WEDNESDAY, FEBRUARY 11, 2004
SOME FACTS ARE STILL MISSING IN ACTION: Wonders never cease! In this mornings New York Times, Elisabeth Bumiller offers a lengthy, page-one report about the new National Guard records. Whats the new state of evidence concerning the alleged missing yearthe year from May 1972 through May 1973? The new records seem to show that Bush performed drills starting in late October 1972. But contradictions still exist. During Campaign 2000, Bushs Alabama commanders said they were 99 percent sure that Bush didnt report there for duty. And real-time evidence exited in Texas; on May 2, 1973, Bushs Houston commanders had refused to file his annual review, saying that he had been absent from that base for the preceding year. How does Bumiller handle these contradictions? Heres her basic summary:
BUMILLER (pgh 5): [White House spokesman Scott] McClellan could not say why some of Mr. Bushs commanding officers did not recall his turning up on the dates he was paid, but he suggested they might have forgotten. Were talking about 30 years ago, Mr. McClellan said.Later, Bumiller says that Alabama commander William Turnipseed has said that while he is not sure, he does not remember Mr. Bush reporting for duty. She never mentions the Texas commanders, who filed that real-time, formal report saying Bush had been missing all year. Imperfect memory plays no role in the Texas part of this story.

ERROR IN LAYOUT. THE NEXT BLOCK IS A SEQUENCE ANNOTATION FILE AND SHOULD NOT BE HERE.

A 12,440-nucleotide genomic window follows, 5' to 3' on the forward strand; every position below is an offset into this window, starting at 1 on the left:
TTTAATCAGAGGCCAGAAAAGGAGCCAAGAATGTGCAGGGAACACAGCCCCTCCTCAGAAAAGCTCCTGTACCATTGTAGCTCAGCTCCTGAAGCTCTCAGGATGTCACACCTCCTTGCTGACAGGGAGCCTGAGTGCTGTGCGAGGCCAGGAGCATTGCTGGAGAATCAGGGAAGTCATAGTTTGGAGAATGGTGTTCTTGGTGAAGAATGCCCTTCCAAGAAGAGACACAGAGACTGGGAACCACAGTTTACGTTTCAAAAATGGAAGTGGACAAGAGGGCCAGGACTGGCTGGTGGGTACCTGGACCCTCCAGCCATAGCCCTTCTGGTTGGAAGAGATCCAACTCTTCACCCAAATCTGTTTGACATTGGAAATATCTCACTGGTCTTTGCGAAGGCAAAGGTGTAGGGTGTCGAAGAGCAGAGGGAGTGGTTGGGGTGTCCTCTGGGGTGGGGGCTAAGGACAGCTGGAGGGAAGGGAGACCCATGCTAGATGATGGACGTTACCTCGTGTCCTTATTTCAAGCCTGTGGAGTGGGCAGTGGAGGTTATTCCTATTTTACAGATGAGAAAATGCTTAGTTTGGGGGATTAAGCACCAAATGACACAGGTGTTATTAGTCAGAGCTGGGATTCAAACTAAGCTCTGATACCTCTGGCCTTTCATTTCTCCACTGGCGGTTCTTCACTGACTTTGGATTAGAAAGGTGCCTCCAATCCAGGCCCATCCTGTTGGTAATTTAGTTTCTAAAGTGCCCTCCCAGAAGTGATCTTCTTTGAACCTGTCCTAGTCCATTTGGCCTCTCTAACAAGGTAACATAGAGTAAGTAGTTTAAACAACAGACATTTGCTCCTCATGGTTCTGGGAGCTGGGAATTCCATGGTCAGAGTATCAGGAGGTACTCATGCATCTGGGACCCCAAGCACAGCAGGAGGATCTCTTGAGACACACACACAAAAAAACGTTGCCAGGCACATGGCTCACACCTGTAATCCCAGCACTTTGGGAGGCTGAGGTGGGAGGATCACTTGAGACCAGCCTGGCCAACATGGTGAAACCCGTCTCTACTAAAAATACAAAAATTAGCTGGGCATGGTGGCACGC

In her piece, Bumiller offers a lengthy summary of the year in question. She notes that the new records seem to show that Bush performed some drills. But she only mentions the weakest contradictory evidencethe memory of the Alabama commanders. She fails to mention the stronger evidencethe real-time, formal report filed by Bushs Texas commanders. And she never mentions an undisputed factshe never says that Bush, while in Alabama, was suspended from flight duty for failing to take his annual physical. Its a basic, undisputed fact. But its AWOL from this report.
Bumillers report is over 1200 words long. Its accompanied by a margin-to-margin charta chart which purports to show key events of the alleged missing year. But nowhere are Times readers told that Bush was suspended from duty during this yearand readers arent told that his Houston commanders said he was absent from that base the whole year. She mentions the weaker contradictory evidencethe memory of the Alabama commandersand omits the stronger contradictory evidencethe real-time, formal Texas report. The undisputed fact of Bushs suspension has gone down the memory hole, too.